Goodreads helps you keep track of books you want to read.
Start by marking “Grimoires: A History of Magic Books” as Want to Read:
Grimoires: A History of Magic Books
Enlarge cover
Rate this book
Clear rating
Open Preview

Grimoires: A History of Magic Books

4.02  ·  Rating details ·  465 ratings  ·  50 reviews
No books have been more feared than grimoires, and no books have been more valued and revered. In Grimoires: A History of Magic Books, Owen Davies illuminates the many fascinating forms these recondite books have taken and exactly what these books held. At their most benign, these repositories of forbidden knowledge revealed how to make powerful talismans and protective am ...more
Hardcover, 368 pages
Published May 15th 2009 by Oxford University Press (first published March 26th 2009)
More Details... Edit Details

Friend Reviews

To see what your friends thought of this book, please sign up.

Reader Q&A

To ask other readers questions about Grimoires, please sign up.

Be the first to ask a question about Grimoires

Community Reviews

Showing 1-30
Average rating 4.02  · 
Rating details
 ·  465 ratings  ·  50 reviews

Sort order
Start your review of Grimoires: A History of Magic Books
☘Misericordia☘ ⚡ϟ⚡⛈⚡☁ ❇️❤❣
Books are magic. Some of them are veritable grimoires, others are timewasters, and yet others a pleasure or a point of interest. And most of them are a basis for a lifelong addiction: bibliophilia. Books are a source of some conflicts and a means to resolve many of them.

The Holy Bible was used as a grimoir occasionally. The individually known grimoirs widely notorious included Ars Notoria, Secretum Secretorum, Picatrix, Sefer ha-Razim, the Sworn Book of Honorius (not the Pope one, btw, but rath
Tim Pendry

This is less of a social history than it might have been but one cannot complain if the title is crystal clear about what is being offered - a history of magic books. And, as such, it is excellent.

At times, it seems not much more than a compilation of information about these books century by century but this serves one important purpose - it strips away any notion that the bulk of these books served any other purpose than personal aggrandisement in an age of poverty and lack of welfare provision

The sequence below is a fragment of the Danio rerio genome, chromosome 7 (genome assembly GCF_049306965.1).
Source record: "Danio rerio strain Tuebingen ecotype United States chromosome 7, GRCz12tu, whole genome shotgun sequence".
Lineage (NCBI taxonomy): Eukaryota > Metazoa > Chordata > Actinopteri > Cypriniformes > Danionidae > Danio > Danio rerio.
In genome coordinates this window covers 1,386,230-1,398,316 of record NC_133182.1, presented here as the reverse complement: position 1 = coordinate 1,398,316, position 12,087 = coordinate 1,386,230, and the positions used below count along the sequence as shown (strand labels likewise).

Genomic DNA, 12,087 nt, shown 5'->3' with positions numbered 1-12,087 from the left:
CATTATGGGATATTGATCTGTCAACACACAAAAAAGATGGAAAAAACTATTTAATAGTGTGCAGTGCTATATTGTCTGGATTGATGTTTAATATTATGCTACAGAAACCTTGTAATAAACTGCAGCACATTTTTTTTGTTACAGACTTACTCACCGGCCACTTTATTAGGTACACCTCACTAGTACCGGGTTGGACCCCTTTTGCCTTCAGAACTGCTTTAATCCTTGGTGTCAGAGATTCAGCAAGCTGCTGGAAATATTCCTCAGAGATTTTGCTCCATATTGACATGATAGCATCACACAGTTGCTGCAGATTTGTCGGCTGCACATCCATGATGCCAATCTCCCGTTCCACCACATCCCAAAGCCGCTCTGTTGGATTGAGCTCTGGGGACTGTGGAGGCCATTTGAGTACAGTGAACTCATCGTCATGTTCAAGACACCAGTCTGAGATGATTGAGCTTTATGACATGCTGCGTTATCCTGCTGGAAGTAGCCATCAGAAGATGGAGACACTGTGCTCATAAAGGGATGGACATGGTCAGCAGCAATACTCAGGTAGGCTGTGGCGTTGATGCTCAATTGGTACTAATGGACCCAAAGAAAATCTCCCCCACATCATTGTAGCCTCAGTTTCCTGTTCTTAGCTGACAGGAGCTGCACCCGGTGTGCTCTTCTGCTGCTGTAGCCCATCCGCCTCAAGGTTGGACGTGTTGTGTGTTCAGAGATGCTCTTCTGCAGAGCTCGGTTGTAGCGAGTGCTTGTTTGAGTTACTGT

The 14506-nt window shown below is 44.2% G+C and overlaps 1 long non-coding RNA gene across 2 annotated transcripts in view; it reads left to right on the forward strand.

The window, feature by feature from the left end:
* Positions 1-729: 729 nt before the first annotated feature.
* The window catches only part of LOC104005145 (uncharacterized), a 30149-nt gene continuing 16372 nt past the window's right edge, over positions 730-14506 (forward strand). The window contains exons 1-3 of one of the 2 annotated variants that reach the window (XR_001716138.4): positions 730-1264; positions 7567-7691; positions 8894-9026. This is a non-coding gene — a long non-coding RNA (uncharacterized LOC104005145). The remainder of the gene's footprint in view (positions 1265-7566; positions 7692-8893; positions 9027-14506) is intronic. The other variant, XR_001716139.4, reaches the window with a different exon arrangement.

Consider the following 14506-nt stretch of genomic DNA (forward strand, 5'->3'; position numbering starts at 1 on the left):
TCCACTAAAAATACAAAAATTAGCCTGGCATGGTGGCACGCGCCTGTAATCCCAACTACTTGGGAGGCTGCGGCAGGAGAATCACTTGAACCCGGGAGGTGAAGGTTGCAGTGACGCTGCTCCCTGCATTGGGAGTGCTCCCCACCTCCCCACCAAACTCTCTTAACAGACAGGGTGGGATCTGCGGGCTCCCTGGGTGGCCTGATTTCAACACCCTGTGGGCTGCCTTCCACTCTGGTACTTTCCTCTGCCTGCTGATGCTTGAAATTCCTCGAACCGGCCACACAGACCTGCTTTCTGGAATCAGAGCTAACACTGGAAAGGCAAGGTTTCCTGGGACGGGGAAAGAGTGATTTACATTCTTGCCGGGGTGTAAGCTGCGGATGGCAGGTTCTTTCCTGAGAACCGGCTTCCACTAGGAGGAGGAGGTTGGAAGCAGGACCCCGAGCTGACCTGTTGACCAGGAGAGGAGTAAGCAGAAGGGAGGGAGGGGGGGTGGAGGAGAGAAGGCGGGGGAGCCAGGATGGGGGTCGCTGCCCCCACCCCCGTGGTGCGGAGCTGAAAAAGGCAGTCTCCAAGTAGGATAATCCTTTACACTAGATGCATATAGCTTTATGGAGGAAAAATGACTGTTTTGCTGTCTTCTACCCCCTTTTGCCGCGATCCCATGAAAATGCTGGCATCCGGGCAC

Steve Cran
Jun 13, 2015 rated it it was amazing
Three things hit you in the head upon reading this book all the way through. Owen Davies knows his stuff. This book is well researched as are all his works from beginning to end. By this I mean both time and book. You will learn a lot from any of his works. The second is that most grimoires are not in the least bit factual. They are penned by people but often times false histories are ascribed to them. Going further many are said to be written by people who did not even write them . Some would c ...more
Nov 06, 2011 rated it it was amazing
The only downside of this book was that it inspired me to buy a big pile of grimoire reprints that are not remotely as fascinating as their history. Tremendously entertaining and fascinating for this reader, who has always gotten a kick out of the idea of secret mystic tomes.
Katharine Kerr
Feb 24, 2013 rated it liked it
This book is an unfortunate victim of its publisher. The content itself is fascinating, and were I rating it on that basis alone, I would have given it 4 stars. But the production values are terrible. Apparently Oxford University Press decided that copy editors cost too much. The text reads like a second draft -- mostly comprehensible, but filled with small errors that together add up to a big problem.

Spelling errors, poor punctuation, sloppy paragraphing -- they have no place in a scholarly wor
Jul 01, 2011 rated it it was ok  ·  review of another edition
Give credit for consistency: grimoires lure in readers by virtue of the fantastic premise of mystical secrets, but usually turn out to be dreary lists of pointless arcana, of interest to the specialist but yawn-worthy to the lay reader, and Davies' monograph on the subject sadly shares many of the same characteristics. He's done a comprehensive job of tracking down the important titles, outlining details of their production and consumption, and tracing the impulse to create books of magic from t ...more